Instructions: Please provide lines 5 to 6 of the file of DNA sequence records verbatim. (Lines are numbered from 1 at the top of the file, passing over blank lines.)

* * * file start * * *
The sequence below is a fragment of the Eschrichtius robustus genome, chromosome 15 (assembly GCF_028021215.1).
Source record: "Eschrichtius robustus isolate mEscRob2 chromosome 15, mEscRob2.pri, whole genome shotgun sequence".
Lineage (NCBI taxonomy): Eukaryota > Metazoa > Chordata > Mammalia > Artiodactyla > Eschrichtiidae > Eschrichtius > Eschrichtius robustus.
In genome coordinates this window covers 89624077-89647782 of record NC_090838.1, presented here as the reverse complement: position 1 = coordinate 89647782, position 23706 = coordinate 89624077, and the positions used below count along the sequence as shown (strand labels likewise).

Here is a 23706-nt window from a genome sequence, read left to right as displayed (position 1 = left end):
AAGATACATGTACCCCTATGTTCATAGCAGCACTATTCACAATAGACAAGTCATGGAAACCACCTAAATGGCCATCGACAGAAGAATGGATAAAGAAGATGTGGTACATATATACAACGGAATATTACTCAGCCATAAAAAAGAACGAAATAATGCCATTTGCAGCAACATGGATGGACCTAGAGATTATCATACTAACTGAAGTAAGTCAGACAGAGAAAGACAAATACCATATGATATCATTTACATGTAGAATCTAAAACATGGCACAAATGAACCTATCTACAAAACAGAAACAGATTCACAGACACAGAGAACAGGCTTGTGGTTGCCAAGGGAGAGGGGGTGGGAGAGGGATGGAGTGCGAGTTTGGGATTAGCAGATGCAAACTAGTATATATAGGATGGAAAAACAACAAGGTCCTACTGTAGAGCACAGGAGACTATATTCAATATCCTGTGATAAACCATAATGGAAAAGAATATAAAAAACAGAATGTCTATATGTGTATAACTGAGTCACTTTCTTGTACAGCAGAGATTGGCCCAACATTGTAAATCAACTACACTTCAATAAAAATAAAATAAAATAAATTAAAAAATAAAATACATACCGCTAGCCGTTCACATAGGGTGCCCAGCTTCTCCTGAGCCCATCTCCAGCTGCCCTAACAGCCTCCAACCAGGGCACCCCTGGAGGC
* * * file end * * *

Here is a 23706-nt window from a genome sequence, read left to right as displayed (position 1 = left end):
AAGATACATGTACCCCTATGTTCATAGCAGCACTATTCACAATAGACAAGTCATGGAAACCACCTAAATGGCCATCGACAGAAGAATGGATAAAGAAGATGTGGTACATATATACAACGGAATATTACTCAGCCATAAAAAAGAACGAAATAATGCCATTTGCAGCAACATGGATGGACCTAGAGATTATCATACTAACTGAAGTAAGTCAGACAGAGAAAGACAAATACCATATGATATCATTTACATGTAGAATCTAAAACATGGCACAAATGAACCTATCTACAAAACAGAAACAGATTCACAGACACAGAGAACAGGCTTGTGGTTGCCAAGGGAGAGGGGGTGGGAGAGGGATGGAGTGCGAGTTTGGGATTAGCAGATGCAAACTAGTATATATAGGATGGAAAAACAACAAGGTCCTACTGTAGAGCACAGGAGACTATATTCAATATCCTGTGATAAACCATAATGGAAAAGAATATAAAAAACAGAATGTCTATATGTGTATAACTGAGTCACTTTCTTGTACAGCAGAGATTGGCCCAACATTGTAAATCAACTACACTTCAATAAAAATAAAATAAAATAAATTAAAAAATAAAATACATACCGCTAGCCGTTCACATAGGGTGCCCAGCTTCTCCTGAGCCCATCTCCAGCTGCCCTAACAGCCTCCAACCAGGGCACCCCTGGAGGC